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Kansas man charged with hate crime for fatal shooting of Indian techie Srinivas Kuchibhotla

Adam Purinton has been indicted on federal hate crime and firearms charges for allegedly shooting and killing Indian techie Srinivas Kuchibhotla and injuring two others at a suburban Kansas City bar.
India TV News Desk Washington June 10, 2017 9:59 IST
India TV News Desk

Adam Purinton, the man accused of killing Indian techie Srinivas Kuchibhotla and injuring two others at a suburban Kansas City bar in February, has been indicted by a federal grand jury on hate crime charges, the U.S. Justice Department announced Friday. The indictment against Purinton, 52, of Olathe, Kansas, comes after a Feb. 22 shooting at Austin's Bar and Grill in Olathe, Kansas. 

The indictment announced by the Department of Justice has accused Purinton of shooting and killing Kuchibhotla, and attempting to kill Alok Madasani, also an Indian national, because of their "actual and perceived" race, colour, religion and national origin. 

Witnesses have said Purinton, who is white, yelled "get out of my country" at Kuchibhotla and Madasani, before he began shooting. Kuchibhotla died and Madasani was injured. A third man, a 24-year-old American Ian Grillot, was also injured while intervening in the shooting. 

An affidavit released in March said Madasani told detectives that the gunman asked if their "status was legal" before he opened fire.

After the shooting, Purinton drove 70 miles east to an Applebee's restaurant in Clinton, Missouri, where he allegedly admitted the shootings to a bartender, who called police.

The indictment also alleges Purinton committed the crimes after premeditation and planning, attempted to kill more than one person and created a grave risk of death to others at the scene. A third count in the indictment charges Purinton with violating a federal firearms statute by discharging a firearm at Kuchibhotla, Madasani, and Grillot, during the violence.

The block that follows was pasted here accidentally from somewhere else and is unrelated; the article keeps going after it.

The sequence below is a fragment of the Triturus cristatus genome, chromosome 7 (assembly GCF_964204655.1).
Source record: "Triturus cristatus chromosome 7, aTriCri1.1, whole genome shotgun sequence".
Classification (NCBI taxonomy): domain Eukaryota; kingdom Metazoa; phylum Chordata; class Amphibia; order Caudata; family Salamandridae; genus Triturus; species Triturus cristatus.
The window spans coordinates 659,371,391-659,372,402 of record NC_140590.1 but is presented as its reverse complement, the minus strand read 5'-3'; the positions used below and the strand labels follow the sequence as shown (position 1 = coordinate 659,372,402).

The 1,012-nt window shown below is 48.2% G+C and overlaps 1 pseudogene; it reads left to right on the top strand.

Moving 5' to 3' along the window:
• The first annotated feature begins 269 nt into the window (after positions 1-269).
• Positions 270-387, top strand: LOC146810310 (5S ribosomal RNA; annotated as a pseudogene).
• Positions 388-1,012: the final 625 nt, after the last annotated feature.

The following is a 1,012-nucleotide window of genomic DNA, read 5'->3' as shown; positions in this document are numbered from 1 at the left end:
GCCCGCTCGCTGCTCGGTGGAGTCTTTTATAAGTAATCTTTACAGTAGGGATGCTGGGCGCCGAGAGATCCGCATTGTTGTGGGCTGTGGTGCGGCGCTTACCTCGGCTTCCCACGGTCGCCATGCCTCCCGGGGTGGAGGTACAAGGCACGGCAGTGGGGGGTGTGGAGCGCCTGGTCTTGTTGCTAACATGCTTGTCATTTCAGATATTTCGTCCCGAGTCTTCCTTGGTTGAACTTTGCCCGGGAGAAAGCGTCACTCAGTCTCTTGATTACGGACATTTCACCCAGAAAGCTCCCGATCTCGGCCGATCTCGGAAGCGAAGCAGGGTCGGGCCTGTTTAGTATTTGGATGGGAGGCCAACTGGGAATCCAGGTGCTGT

The announcement in this regard was made by the Acting Assistant Attorney General Thomas E Wheeler, II, head of the Justice Department's Civil Rights Division, and United States Attorney Thomas E Beall of the District of Kansas. 

Puritan faces a maximum penalty of death or life in prison. The Justice Department will determine at a later date whether, in this particular case, it will seek the death penalty, a media release said.

Purinton was a Navy veteran who was a regular customer at Austin's. Neighbours in the quiet Olathe cul-de-sac where he lived said that Purinton had become "a drunken mess" after his father's death about two years ago and had physically and mentally deteriorated before the shooting.

Olathe Mayor Michael Copeland said in a statement that the hate crime charge was appropriate.

"The intent of this one act was to spread hate. It failed miserably," Copeland said. "It has spread love, and it has brought this community even closer together."

Police Chief Steve Menke said he hoped the charges would bring some comfort to Kuchibhotla's loved ones and friends and to the survivors of the shooting.

Purinton is jailed in Johnson County, Kansas, on $2 million bond on murder and attempted murder charges.

Grillot, who was hospitalized for 10 days after the shooting, was honored by Indian dignitaries for his efforts to stop the shooting. Three officials from the Consulate General of India in Houston traveled to Kansas City to meet Grillot in the days after the shooting. Consul General Anupam Ray told Grillot that his bravery was more representative of America than the violence at Austins, the hospital said.

In March, Grillot received a $100,000 check at a gala in Houston from The India House and three donors, with the money to be used toward buying a house.

(With agencies)